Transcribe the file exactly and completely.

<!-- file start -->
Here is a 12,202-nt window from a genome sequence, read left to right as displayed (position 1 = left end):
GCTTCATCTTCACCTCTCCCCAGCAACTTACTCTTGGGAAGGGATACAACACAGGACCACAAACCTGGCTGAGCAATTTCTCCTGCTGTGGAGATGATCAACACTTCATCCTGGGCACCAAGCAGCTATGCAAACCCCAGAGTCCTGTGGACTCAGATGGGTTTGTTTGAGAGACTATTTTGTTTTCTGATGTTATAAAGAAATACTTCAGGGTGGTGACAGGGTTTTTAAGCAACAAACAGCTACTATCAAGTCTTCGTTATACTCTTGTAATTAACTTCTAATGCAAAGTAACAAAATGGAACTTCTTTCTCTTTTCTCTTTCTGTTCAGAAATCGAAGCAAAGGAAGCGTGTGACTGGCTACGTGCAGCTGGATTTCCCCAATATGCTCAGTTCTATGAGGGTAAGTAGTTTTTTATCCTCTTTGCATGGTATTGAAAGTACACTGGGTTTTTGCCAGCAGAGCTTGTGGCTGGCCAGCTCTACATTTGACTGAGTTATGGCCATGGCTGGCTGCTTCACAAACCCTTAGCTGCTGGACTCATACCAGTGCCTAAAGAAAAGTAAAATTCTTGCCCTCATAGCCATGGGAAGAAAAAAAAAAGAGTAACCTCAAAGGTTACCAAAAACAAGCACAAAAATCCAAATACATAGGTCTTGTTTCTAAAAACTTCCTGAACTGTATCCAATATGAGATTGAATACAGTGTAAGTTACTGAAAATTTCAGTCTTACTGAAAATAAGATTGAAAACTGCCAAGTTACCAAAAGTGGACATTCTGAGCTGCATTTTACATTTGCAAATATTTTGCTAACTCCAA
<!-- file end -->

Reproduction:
Here is a 12,202-nt window from a genome sequence, read left to right as displayed (position 1 = left end):
GCTTCATCTTCACCTCTCCCCAGCAACTTACTCTTGGGAAGGGATACAACACAGGACCACAAACCTGGCTGAGCAATTTCTCCTGCTGTGGAGATGATCAACACTTCATCCTGGGCACCAAGCAGCTATGCAAACCCCAGAGTCCTGTGGACTCAGATGGGTTTGTTTGAGAGACTATTTTGTTTTCTGATGTTATAAAGAAATACTTCAGGGTGGTGACAGGGTTTTTAAGCAACAAACAGCTACTATCAAGTCTTCGTTATACTCTTGTAATTAACTTCTAATGCAAAGTAACAAAATGGAACTTCTTTCTCTTTTCTCTTTCTGTTCAGAAATCGAAGCAAAGGAAGCGTGTGACTGGCTACGTGCAGCTGGATTTCCCCAATATGCTCAGTTCTATGAGGGTAAGTAGTTTTTTATCCTCTTTGCATGGTATTGAAAGTACACTGGGTTTTTGCCAGCAGAGCTTGTGGCTGGCCAGCTCTACATTTGACTGAGTTATGGCCATGGCTGGCTGCTTCACAAACCCTTAGCTGCTGGACTCATACCAGTGCCTAAAGAAAAGTAAAATTCTTGCCCTCATAGCCATGGGAAGAAAAAAAAAAGAGTAACCTCAAAGGTTACCAAAAACAAGCACAAAAATCCAAATACATAGGTCTTGTTTCTAAAAACTTCCTGAACTGTATCCAATATGAGATTGAATACAGTGTAAGTTACTGAAAATTTCAGTCTTACTGAAAATAAGATTGAAAACTGCCAAGTTACCAAAAGTGGACATTCTGAGCTGCATTTTACATTTGCAAATATTTTGCTAACTCCAA